Mark Ludmon is charmed by Broadway hit She Loves Me from the comfort of his living room through BroadwayHD.com
She Loves Me
With eight Tony Award nominations and the Drama Desk Award for Outstanding Revival of a Musical, She Loves Me was one of the biggest hits on Broadway in 2016. It also has the distinction of being the first Broadway shows to be live streamed and, for those of us unable to pop over to New York City to see it at Studio 54, this broadcast from two years ago is among shows available to watch on demand on BroadwayHD.com.
Nothing beats going to the theatre to see a live show but, when that’s not possible, watching it on film is the next best thing. And it adds much more than you could ever experience at the theatre. She Loves Me opens with a camera sweeping down from the circle, taking us up close to capture expressions and details that many audience members would have missed. This heart-warming, often hilarious musical follows the lives of the people working at Maraczek’s, a perfume shop in 1930s Budapest, focusing on two sparring colleagues Georg and Amalia who are unwittingly corresponding with each other anonymously following a lonelyhearts ad.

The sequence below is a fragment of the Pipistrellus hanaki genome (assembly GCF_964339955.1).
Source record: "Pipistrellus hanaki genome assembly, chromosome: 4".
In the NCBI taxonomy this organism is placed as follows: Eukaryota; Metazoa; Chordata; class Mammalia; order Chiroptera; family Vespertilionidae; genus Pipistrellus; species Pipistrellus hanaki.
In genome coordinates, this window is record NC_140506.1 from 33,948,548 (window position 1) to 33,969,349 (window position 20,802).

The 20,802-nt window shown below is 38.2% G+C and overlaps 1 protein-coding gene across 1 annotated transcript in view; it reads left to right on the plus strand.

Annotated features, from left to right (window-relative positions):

With a book by Joe Masteroff and music and lyrics by Jerry Bock and Sheldon Harnick, it is a familiar tale based on a play by Miklos Laszlo that inspired the classic 1940 film The Shop Around the Corner as well as the more recent You’ve Got Mail. While the romantic ending is inevitable, the joy is in the characters and a delightful narrative that edges towards darker themes of suicide, loneliness and infidelity but magically never loses its lightness of touch. The cast sparkle with wit and charm, with a string of superb performances that can be fully appreciated thanks to the close-ups and camerawork of the BroadwayHD.com recording. Laura Benanti and Zachary Levi are perfect as Amalia and Georg while Jane Krakowski cleverly combines sadness and razor-sharp humour as their unlucky-in-love colleague Ilona. You can pick up on every nuance and subtlety of these comedy maestros who are well-versed in acting for TV as well as the stage.
One of the biggest challenges in filming theatre is the sound but here it is crisp and flawless. The rich orchestral score, arranged by Larry Hochman and performed under musical director Paul Gemignani, filled my living room while the sound, designed by Jon Weston, is expertly captured by BroadwayHD’s audio engineer Daryl Bornstein. With the show’s quickfire dialogue and intricate lyrics, this is particularly important – and particularly challenging for a show full of energy, particularly in the tightly choreographed scenes when Maraczek’s is busy with shoppers and workplace politics.
Did I stand up from my sofa to join in the standing ovation at the end? Maybe not, but BroadwayHD’s recording makes it clear why this show, beautifully directed by Scott Ellis, was such an award-winning hit. And it can’t be denied that it’s tempting to pause between scenes so you don’t have to wait till the interval to get a drink – and you can even stop and replay the best bits!
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